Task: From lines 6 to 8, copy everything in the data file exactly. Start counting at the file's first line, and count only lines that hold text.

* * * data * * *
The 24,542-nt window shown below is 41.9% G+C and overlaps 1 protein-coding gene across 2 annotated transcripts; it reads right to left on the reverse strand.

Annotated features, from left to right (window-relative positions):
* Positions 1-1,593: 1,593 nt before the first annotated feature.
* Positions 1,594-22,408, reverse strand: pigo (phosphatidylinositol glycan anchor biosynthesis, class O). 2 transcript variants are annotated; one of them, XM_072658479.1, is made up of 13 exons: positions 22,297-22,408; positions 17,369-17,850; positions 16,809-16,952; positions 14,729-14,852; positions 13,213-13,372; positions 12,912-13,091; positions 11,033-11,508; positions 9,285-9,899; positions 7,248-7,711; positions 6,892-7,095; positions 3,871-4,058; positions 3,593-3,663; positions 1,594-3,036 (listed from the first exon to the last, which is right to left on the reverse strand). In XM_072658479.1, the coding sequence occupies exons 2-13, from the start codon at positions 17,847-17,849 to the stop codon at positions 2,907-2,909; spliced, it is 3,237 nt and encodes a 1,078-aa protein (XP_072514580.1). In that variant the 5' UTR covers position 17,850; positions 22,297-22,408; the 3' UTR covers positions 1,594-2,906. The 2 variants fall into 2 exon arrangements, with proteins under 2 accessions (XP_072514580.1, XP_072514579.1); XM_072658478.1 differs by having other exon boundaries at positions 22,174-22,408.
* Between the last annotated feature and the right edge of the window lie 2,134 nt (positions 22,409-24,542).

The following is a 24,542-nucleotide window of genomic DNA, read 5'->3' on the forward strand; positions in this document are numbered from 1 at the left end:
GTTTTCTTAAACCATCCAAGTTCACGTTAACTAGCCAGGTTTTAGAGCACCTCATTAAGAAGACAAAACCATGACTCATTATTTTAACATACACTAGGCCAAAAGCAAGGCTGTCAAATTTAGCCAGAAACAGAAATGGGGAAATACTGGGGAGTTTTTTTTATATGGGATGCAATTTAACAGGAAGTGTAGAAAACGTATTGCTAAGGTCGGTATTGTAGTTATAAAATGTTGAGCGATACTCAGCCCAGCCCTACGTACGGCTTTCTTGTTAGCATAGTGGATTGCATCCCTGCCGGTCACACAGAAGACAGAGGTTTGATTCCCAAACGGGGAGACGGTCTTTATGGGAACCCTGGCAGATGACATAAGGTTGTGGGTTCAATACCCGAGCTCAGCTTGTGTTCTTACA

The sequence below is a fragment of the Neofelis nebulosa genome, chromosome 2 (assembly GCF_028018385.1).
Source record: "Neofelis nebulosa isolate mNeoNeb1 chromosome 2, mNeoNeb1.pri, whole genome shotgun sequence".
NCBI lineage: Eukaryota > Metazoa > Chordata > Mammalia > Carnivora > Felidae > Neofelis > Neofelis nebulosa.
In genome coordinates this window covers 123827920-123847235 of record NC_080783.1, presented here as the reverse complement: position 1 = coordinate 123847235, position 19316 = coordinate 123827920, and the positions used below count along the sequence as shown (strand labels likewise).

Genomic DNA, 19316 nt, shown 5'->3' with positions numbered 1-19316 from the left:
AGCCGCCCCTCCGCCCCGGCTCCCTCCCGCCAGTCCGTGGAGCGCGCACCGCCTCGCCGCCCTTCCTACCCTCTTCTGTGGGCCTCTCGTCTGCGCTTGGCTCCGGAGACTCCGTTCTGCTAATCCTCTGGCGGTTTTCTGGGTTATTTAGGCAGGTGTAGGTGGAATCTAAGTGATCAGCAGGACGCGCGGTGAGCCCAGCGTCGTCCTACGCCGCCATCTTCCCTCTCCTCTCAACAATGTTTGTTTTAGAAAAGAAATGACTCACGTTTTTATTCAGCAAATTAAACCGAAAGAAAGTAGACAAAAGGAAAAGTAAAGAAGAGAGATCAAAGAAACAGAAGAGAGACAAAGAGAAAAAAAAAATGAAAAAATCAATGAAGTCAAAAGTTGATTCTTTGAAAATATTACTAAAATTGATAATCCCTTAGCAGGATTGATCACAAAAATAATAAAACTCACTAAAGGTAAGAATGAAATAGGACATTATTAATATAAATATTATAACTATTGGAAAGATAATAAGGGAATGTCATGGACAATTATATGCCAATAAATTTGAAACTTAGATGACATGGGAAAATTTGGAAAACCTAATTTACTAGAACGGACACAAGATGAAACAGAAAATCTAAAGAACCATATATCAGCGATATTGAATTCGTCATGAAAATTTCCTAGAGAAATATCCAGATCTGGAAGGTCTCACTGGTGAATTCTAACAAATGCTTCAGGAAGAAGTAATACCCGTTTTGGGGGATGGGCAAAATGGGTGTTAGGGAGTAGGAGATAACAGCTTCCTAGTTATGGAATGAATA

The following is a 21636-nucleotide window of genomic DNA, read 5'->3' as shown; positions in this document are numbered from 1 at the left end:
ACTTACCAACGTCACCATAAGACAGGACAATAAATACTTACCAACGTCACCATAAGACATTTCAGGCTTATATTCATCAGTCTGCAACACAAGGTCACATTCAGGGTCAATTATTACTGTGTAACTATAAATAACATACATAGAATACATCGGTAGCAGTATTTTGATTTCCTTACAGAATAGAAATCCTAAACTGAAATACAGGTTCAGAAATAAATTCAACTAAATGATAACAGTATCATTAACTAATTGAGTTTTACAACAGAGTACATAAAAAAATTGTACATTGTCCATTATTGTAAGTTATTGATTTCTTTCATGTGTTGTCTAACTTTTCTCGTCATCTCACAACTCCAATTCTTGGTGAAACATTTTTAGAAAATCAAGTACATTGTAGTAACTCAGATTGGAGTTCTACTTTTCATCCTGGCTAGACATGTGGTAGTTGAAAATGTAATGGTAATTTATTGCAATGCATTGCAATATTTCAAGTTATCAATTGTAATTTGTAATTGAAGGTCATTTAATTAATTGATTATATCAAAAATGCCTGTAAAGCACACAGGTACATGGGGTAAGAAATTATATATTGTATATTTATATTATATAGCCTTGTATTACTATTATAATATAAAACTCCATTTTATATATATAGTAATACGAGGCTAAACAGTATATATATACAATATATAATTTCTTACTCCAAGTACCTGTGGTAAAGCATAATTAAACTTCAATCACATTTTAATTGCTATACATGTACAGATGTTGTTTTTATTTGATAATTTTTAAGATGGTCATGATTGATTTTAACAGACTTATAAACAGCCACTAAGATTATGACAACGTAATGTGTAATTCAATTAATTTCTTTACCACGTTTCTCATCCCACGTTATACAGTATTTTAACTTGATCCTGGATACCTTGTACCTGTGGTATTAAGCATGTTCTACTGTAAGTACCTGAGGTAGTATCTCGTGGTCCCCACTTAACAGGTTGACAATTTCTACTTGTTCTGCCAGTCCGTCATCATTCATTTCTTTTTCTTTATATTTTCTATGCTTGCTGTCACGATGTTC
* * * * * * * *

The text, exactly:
The following is a 24,542-nucleotide window of genomic DNA, read 5'->3' on the forward strand; positions in this document are numbered from 1 at the left end:
GTTTTCTTAAACCATCCAAGTTCACGTTAACTAGCCAGGTTTTAGAGCACCTCATTAAGAAGACAAAACCATGACTCATTATTTTAACATACACTAGGCCAAAAGCAAGGCTGTCAAATTTAGCCAGAAACAGAAATGGGGAAATACTGGGGAGTTTTTTTTATATGGGATGCAATTTAACAGGAAGTGTAGAAAACGTATTGCTAAGGTCGGTATTGTAGTTATAAAATGTTGAGCGATACTCAGCCCAGCCCTACGTACGGCTTTCTTGTTAGCATAGTGGATTGCATCCCTGCCGGTCACACAGAAGACAGAGGTTTGATTCCCAAACGGGGAGACGGTCTTTATGGGAACCCTGGCAGATGACATAAGGTTGTGGGTTCAATACCCGAGCTCAGCTTGTGTTCTTACA

The sequence below is a fragment of the Neofelis nebulosa genome, chromosome 2 (assembly GCF_028018385.1).